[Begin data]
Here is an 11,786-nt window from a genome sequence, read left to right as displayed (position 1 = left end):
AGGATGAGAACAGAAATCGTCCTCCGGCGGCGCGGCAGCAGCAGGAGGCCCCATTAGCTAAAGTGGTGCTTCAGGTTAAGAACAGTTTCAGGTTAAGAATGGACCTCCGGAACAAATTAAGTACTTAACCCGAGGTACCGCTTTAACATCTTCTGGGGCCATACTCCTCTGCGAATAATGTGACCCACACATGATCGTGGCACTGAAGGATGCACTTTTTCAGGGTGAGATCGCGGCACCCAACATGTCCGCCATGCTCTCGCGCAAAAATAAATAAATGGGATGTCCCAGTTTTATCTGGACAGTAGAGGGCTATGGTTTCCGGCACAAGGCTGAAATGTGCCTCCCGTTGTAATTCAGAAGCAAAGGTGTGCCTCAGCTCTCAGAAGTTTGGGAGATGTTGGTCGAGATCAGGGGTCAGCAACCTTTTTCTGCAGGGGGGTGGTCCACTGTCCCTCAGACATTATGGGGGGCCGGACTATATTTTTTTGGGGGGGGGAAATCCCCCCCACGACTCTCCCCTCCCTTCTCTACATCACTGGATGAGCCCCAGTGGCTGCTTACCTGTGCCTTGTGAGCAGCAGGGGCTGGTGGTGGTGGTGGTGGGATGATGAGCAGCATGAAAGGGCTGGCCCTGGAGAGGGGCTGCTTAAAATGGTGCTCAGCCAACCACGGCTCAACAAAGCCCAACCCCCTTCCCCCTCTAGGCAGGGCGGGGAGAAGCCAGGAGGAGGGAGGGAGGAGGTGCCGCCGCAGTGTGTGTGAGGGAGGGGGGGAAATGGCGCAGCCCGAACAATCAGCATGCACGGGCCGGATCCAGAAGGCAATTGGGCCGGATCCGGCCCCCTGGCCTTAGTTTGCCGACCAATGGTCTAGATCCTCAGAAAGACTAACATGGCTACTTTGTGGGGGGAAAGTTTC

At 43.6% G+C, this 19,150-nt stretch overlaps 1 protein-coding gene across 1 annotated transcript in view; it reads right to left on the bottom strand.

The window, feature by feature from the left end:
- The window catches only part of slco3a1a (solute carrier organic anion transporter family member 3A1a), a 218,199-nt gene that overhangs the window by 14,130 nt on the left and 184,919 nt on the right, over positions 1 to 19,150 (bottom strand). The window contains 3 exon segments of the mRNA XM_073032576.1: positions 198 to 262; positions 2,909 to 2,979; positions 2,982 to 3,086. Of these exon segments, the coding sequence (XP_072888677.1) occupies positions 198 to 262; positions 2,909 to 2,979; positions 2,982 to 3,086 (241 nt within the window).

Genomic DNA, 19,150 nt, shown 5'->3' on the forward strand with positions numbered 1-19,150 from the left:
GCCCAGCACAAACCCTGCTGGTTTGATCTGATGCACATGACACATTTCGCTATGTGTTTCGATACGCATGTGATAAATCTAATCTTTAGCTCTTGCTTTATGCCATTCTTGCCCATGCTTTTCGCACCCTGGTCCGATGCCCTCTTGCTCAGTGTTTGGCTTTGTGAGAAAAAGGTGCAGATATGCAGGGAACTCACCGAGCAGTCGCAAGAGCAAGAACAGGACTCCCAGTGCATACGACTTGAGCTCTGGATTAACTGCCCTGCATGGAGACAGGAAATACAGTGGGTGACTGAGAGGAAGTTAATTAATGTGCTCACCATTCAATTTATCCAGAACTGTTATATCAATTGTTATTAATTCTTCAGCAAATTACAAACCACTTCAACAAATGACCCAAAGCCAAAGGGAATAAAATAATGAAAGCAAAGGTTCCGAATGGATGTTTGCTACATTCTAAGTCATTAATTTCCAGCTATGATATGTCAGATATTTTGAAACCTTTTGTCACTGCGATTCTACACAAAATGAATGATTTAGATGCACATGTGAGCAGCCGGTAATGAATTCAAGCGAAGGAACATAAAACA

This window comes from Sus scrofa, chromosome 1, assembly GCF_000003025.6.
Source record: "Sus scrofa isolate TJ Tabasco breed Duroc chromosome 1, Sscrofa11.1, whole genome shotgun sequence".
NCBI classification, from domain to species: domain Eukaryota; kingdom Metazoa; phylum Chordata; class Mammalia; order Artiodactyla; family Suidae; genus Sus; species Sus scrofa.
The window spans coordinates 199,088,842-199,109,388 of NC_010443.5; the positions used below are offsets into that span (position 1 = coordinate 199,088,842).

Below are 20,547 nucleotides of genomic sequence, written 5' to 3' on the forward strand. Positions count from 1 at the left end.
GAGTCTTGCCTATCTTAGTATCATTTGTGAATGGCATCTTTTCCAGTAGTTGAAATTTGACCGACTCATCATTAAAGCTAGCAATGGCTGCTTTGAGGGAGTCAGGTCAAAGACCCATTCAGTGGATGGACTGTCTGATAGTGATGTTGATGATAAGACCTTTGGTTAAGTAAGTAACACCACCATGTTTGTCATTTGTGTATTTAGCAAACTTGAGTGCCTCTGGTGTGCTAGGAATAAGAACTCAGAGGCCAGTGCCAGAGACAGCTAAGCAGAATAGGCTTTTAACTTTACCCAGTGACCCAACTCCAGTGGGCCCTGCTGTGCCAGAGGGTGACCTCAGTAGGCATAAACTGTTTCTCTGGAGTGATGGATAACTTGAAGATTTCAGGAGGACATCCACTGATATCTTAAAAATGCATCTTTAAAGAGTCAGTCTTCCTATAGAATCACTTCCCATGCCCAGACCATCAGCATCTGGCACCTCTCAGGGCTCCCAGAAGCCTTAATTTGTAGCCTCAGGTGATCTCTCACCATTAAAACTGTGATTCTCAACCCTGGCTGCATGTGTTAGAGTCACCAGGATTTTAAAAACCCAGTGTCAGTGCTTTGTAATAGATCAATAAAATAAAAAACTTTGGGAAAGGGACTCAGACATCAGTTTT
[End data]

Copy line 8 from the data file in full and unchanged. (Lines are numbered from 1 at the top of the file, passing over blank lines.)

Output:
This window comes from Sus scrofa, chromosome 1, assembly GCF_000003025.6.